Articles Posted in U.S. 1st Circuit Court of Appeals

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Defendant was one of seventeen passengers in an open boat that was intercepted by Coast Guard and Border Patrol officials twenty-three nautical miles off the coast of Puerto Rico. Defendant was subsequently convicted of illegally attempting to return to the United States after being deported. Defendant appealed, contending that he was wrongly prevented from arguing at trial that he was passing Puerto Rico on his way to the island of St. Maarten and did not intend to enter the United States illegally. The First Circuit affirmed, holding (1) the government plainly violated Fed. R. Crim. P. 16 by announcing its intention to call an expert witness only five days before trial, but Defendant was not prejudiced by the violation; (2) the government did not violate Defendant’s due process rights by destroying the boat, which contained evidence of whether it had enough fuel to travel to St. Maarten, and by deporting other passengers who, Defendant argued, would have testified the boat was traveling to St. Maarten; and (3) there was sufficient evidence to support Defendant’s conviction. View "United States v. Bresil" on Justia Law

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While Plaintiff was imprisoned in the Massachusetts Department of Correction (DOC) he committed misconduct that resulted in an administrative sanction of a ten-year term in the Department Disciplinary Unit (DDU), a segregated maximum security housing unit, as well as a state law criminal charge for armed assault with intent to murder. After Plaintiff completed his original criminal sentence he remained in the custody of the DOC as a pretrial detainee for the new criminal assault with intent to murder charge. After Plaintiff was sentenced on the criminal charge, he continued to serve out the balance of the ten-year administrative sanction in the DDU. The district court ruled that two high-ranking prison officials had violated Plaintiff’s due process rights by continuing to confine Plaintiff in the DDU, both as a pretrial detainee and as a sentenced inmate. In connection with these rulings, the court denied the defendants’ claims of qualified immunity and awarded Plaintiff partial money damages and equitable relief as well as attorneys’ fees and costs. The First Circuit reversed the denial of qualified immunity, reversed the award of money damages against the officials in their individual capacities and vacated all equitable relief, holding that the prison officials did not violate Plaintiff’s clearly established rights. Remanded. View "Ford v. Bender" on Justia Law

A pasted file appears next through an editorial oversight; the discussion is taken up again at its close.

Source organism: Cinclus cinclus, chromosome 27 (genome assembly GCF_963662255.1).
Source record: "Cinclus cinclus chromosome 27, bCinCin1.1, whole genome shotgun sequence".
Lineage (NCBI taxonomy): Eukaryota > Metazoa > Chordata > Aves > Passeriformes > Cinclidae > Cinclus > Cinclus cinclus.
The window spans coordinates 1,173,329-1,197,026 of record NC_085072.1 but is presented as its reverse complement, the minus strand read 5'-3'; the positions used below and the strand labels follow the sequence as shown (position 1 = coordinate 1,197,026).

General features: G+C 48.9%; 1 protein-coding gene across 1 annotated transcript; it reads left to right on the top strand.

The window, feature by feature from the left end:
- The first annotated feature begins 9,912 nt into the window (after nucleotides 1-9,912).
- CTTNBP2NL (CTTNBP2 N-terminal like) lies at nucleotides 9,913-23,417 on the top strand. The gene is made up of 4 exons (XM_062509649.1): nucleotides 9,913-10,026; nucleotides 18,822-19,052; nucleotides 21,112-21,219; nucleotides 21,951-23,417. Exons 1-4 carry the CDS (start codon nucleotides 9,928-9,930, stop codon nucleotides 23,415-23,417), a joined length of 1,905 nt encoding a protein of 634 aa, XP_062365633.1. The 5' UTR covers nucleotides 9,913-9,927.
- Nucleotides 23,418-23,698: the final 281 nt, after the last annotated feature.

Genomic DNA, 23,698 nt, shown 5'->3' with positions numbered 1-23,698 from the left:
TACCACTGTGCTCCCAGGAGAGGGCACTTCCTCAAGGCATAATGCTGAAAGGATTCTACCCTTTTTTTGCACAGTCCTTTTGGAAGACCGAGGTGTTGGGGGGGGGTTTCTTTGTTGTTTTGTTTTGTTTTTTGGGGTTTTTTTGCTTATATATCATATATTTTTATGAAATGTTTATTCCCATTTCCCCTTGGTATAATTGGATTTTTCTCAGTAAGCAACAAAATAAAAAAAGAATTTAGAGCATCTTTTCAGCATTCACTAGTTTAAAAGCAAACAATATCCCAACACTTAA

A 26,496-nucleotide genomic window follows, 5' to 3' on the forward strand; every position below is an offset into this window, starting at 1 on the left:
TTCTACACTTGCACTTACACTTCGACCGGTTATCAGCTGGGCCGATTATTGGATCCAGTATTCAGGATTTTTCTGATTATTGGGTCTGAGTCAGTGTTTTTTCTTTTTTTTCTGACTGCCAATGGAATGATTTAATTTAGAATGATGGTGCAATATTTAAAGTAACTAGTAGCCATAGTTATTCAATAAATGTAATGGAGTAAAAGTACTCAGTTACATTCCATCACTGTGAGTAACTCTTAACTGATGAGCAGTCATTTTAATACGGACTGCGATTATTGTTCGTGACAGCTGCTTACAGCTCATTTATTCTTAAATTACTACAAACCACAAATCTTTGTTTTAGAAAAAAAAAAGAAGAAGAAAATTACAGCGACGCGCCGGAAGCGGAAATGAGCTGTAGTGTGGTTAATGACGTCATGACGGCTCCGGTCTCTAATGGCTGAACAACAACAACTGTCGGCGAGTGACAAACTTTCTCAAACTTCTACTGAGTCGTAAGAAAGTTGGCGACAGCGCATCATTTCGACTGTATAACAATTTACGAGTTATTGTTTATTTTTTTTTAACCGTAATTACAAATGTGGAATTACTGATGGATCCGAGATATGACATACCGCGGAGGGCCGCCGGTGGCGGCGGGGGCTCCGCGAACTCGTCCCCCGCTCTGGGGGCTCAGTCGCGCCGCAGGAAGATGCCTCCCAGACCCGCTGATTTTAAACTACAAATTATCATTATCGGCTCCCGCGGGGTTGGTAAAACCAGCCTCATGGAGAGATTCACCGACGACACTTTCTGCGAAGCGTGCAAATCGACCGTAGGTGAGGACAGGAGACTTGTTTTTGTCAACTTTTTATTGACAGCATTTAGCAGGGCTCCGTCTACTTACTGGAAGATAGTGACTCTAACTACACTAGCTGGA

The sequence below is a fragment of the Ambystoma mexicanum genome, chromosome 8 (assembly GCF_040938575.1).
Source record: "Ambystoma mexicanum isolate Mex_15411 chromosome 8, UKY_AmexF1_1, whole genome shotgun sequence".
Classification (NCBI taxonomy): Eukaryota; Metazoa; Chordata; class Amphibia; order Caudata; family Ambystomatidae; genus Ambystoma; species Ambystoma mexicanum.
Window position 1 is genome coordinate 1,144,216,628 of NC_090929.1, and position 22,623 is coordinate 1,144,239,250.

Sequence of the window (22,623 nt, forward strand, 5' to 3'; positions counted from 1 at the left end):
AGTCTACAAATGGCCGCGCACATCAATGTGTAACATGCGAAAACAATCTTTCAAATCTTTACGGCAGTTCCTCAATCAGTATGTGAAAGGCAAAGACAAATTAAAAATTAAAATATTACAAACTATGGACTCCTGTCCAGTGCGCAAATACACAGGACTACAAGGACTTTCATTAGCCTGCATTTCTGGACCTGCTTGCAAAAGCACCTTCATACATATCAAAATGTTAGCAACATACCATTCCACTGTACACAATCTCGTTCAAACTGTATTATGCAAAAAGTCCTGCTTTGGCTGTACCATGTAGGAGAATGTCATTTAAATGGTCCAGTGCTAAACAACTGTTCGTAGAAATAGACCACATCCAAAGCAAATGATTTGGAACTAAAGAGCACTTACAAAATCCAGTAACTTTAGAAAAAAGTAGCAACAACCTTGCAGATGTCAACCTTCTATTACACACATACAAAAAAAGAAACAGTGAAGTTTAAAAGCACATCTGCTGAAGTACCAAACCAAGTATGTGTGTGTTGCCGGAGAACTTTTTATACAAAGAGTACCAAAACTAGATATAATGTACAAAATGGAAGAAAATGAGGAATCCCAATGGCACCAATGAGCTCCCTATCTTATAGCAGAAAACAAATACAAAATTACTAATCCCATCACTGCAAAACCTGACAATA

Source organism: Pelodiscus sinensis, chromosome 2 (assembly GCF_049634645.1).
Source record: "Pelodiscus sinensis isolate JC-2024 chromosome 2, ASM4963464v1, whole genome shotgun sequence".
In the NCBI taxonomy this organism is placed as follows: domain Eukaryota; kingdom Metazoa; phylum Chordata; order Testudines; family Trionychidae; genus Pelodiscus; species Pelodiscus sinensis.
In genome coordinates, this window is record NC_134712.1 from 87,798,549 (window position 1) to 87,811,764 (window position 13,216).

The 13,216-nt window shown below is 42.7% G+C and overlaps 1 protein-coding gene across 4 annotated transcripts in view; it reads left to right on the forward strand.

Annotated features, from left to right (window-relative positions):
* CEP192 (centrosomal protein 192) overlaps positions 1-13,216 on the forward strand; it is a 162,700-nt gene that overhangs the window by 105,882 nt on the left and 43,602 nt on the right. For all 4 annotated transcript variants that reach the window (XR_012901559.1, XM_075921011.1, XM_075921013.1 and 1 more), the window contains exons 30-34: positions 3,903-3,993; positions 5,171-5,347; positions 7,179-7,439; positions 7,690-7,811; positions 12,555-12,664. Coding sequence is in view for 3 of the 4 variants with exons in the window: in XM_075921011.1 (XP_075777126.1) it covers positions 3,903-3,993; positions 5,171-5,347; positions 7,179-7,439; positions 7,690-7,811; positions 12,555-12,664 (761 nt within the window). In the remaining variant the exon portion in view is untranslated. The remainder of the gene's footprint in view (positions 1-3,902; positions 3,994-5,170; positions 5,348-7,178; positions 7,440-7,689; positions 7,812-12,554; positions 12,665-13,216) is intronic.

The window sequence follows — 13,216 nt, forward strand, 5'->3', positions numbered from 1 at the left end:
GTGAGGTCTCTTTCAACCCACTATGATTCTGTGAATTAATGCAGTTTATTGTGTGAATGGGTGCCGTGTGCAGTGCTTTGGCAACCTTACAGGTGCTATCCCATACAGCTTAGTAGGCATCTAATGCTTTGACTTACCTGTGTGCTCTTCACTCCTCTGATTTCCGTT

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On October 27, 2011, the McLaughlin Group brought suit against the United States, the Secretary of Defense, the Attorney General, and the Secretary of Veterans Affairs, challenging the constitutionality of Section 3 of the Defense of Marriage Act (DOMA) as applied to definitions of marriage in Title 10, Title 32, and Title 38 of the United States Code as they affect same-sex military spouses. The district court stayed the proceedings in light of two similar challenges on appeal before the First Circuit. The First Circuit subsequently held Section 3 of DOMA invalid, and the Supreme Court held Section 3 unconstitutional as a violation of the Fifth Amendment. The district court then resumed proceedings in this case and entered summary judgment in favor of the McLaughlin Group. The McLaughlin Group moved for fees and costs under the Equal Access to Justice Act. The district court denied the motion, concluding that the government’s position was substantially justified. The First Circuit affirmed, holding that the district court correctly found that the position of the United States was substantially justified and thus properly denied fees as a matter of law. View "McLaughlin v. Hagel" on Justia Law